FOOD PRODUCTION UNDER GLOBALIZATION AND NEOLIBERALISM:
THE PLIGHT OF THE WORKERS OF THE LAND
(Excerpt of a presentation made at the 1997 Agricultural Missions Annual Meeting/Study Session, "Economic Globalization: Are There Winners and Losers?", May 2, 1997, El Paso, Texas)
Sin Fronteras is based in El Paso because this is one the largest farm labor recruitment site along the border. Hundreds of Mexicans arrive every day to this area and depart from here to every major agricultural region of this country.
This is a historic movement, as old as the historic development of North American agriculture. In fact, the development of North American agriculture is based in two very important movements of human beings. One was possible due to the use of force and violence, the other was voluntary.
I'm talking about the system of farm labor slavery in the South of millions of African indigenous peoples and the "Bracero" program, during Word War II, under which more than four and half million Mexicans came to work in this country to produce the food needed to assure the American victory at the battlefields. At least, one third of the Braceros crossed to this country and returned back thru El Paso. These two movements of people show the immigrant essence of North American Agriculture.
Today, the farm labor force continue to be composed of immigrants. According to the available estimates, more than 4 million people, including women and about 100,000 children, work in the agricultural fields of America. At least two-thirds are immigrants, and of these immigrants, 80 per cent are from México.
In our region, we also have a farmworker community, estimated at 14,000 people, the majority also México or U.S. citizens of Mexican origin. About one fifth are female farmworkers and you still find children, as young as 5 years old, working in the fields.
The recruitment of the border farmworkers takes place at midnight in Southside El Paso. During the months of August and September, hundreds of workers congregate attempting to get to the best fields. Once hired, they spend several hours traveling. They work in the fields from 8 to 10 hours and return to El Paso, the starting point, at about 6 to 7 p.m. This means that they only have a few hours to rest, take a shower, see their families, have a hot meal and return again to the recruitment site.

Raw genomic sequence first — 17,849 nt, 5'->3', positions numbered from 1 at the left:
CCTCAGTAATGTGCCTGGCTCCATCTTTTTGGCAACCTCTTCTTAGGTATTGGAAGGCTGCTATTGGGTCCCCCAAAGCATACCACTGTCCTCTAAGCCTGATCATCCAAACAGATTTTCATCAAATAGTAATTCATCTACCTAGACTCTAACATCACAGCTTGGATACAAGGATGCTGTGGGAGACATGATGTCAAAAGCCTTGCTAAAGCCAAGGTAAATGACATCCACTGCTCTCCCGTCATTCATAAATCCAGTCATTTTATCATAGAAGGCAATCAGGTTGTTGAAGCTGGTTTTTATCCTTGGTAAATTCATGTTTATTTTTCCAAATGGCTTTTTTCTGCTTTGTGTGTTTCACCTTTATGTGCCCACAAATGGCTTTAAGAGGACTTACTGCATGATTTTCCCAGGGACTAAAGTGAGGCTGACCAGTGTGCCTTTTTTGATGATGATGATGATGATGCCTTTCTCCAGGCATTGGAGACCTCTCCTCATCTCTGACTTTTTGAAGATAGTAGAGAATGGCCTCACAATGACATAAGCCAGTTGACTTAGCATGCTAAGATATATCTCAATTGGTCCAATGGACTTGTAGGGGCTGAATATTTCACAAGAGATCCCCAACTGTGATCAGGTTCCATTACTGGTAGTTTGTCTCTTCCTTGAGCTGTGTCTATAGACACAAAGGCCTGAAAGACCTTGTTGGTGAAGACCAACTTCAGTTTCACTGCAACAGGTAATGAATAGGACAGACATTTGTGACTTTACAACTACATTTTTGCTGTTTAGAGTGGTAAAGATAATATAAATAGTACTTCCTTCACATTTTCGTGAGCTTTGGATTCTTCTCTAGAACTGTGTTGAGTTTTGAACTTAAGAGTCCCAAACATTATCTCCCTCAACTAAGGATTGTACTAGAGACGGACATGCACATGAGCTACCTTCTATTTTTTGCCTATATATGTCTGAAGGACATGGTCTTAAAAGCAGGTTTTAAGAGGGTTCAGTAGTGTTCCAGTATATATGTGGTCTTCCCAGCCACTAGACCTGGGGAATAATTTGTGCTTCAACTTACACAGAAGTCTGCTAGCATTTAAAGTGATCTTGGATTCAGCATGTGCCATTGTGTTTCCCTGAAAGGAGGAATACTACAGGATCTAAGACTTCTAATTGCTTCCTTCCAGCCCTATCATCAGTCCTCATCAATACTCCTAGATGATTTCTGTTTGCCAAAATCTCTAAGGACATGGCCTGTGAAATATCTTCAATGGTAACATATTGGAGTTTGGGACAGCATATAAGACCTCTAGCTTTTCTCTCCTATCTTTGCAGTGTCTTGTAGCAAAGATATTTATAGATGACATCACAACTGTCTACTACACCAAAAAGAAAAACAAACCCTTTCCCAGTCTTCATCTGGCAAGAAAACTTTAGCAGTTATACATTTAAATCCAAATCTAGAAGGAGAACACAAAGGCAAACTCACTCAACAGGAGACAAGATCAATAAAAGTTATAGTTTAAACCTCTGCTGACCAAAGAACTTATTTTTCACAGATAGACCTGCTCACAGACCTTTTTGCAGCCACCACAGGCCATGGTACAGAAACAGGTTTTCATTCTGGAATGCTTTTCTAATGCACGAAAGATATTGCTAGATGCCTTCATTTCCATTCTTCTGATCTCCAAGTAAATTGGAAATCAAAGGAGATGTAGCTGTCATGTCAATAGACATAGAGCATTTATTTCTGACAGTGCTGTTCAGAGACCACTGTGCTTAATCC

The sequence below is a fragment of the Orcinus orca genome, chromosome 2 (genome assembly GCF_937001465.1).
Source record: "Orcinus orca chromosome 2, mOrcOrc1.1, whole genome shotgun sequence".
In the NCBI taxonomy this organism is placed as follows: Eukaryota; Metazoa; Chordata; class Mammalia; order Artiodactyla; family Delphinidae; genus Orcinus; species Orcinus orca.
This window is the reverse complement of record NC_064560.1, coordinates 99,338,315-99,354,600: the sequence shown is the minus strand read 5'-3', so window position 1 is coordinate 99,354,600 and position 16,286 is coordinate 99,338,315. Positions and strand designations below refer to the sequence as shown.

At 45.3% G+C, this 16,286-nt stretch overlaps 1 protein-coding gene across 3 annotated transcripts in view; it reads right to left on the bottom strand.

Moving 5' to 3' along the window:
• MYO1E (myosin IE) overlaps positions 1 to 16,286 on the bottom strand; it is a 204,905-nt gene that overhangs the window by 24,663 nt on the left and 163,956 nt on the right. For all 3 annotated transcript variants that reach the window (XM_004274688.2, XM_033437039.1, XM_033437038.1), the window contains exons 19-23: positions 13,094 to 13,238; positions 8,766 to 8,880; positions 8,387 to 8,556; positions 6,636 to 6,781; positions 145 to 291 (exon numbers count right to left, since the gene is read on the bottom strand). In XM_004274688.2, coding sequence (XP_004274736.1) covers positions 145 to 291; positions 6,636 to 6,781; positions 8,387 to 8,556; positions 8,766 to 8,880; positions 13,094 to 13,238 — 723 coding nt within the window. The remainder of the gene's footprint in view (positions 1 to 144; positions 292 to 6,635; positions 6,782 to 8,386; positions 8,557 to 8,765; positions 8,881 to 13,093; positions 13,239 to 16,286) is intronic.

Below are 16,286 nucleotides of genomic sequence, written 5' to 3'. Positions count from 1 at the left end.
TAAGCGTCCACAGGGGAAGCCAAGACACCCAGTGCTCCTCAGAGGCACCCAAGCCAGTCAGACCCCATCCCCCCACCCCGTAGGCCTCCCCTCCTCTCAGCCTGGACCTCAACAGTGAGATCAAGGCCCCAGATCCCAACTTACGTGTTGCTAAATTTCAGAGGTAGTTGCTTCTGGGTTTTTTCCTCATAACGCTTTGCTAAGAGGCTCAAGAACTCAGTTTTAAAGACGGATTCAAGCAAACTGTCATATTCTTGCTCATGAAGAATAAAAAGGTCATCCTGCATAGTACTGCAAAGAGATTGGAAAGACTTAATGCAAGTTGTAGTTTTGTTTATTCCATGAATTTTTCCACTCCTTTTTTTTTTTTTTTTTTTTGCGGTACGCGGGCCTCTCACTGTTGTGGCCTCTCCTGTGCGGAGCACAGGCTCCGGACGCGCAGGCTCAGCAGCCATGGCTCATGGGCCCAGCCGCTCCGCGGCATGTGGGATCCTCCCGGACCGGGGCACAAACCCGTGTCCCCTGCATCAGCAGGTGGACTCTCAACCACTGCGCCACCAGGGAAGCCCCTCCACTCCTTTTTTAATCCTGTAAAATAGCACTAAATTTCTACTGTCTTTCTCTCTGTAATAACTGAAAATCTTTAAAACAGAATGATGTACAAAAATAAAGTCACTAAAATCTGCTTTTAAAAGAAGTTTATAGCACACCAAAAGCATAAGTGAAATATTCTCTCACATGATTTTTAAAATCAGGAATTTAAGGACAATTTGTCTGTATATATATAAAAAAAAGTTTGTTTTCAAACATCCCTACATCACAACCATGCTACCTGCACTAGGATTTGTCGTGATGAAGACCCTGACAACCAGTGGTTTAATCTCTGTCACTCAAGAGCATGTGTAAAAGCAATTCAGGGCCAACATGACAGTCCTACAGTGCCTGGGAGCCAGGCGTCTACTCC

The majority of the farmworkers work in the multi-million dollar chile crop in south New Mexico. The chile industry is based in the exploitation of the chile pickers. The wages paid to these workers are so low that somebody making the minimum wage is considered a very lucky worker. The average annual income for a household of a chile picker is $6,000.
The exploitation of the chile picker of this region is a moral shame. But this is not a unique situation since the exploitation of the farmworkers is the foundation of the North America food industry. This is a system of food production based on the delivery of a good supply of cheap products to the consumer society. The abundance of food and low prices are possible due to the inhuman exploitation of the farmworkers.
It is clear now, that the general conditions of the farmworkers of this country continue to erode. But what else can we expect? The farmworkers who labor the fields in the United States are the same ejidatarios or poor peasants from México who have unsuccessfully attempted to produce the food needed to live in their own land. Just look what is going on south of our border to explain the current status of farm labor in America.
The conditions of the peasants and of the rural farming communities of México also continue to deteriorate. Poverty has been a historic phenomenon since the indigenous communities lost control of their land. Without land, people can't produce the food necessary to survive. The struggle for land, and the right to live, has been a permanent struggle in México. For a short period of time, Mexican agriculture produced all the basic food, beans and corn, to feed its people. However, this situation changed with the economic policies of modernization of agriculture and the growing foreign debt, as well as the corruption of the PRI-Government. By the Eighties, México, formerly known as the "horn of abundance", was importing millions of tons of corn, mostly from United States.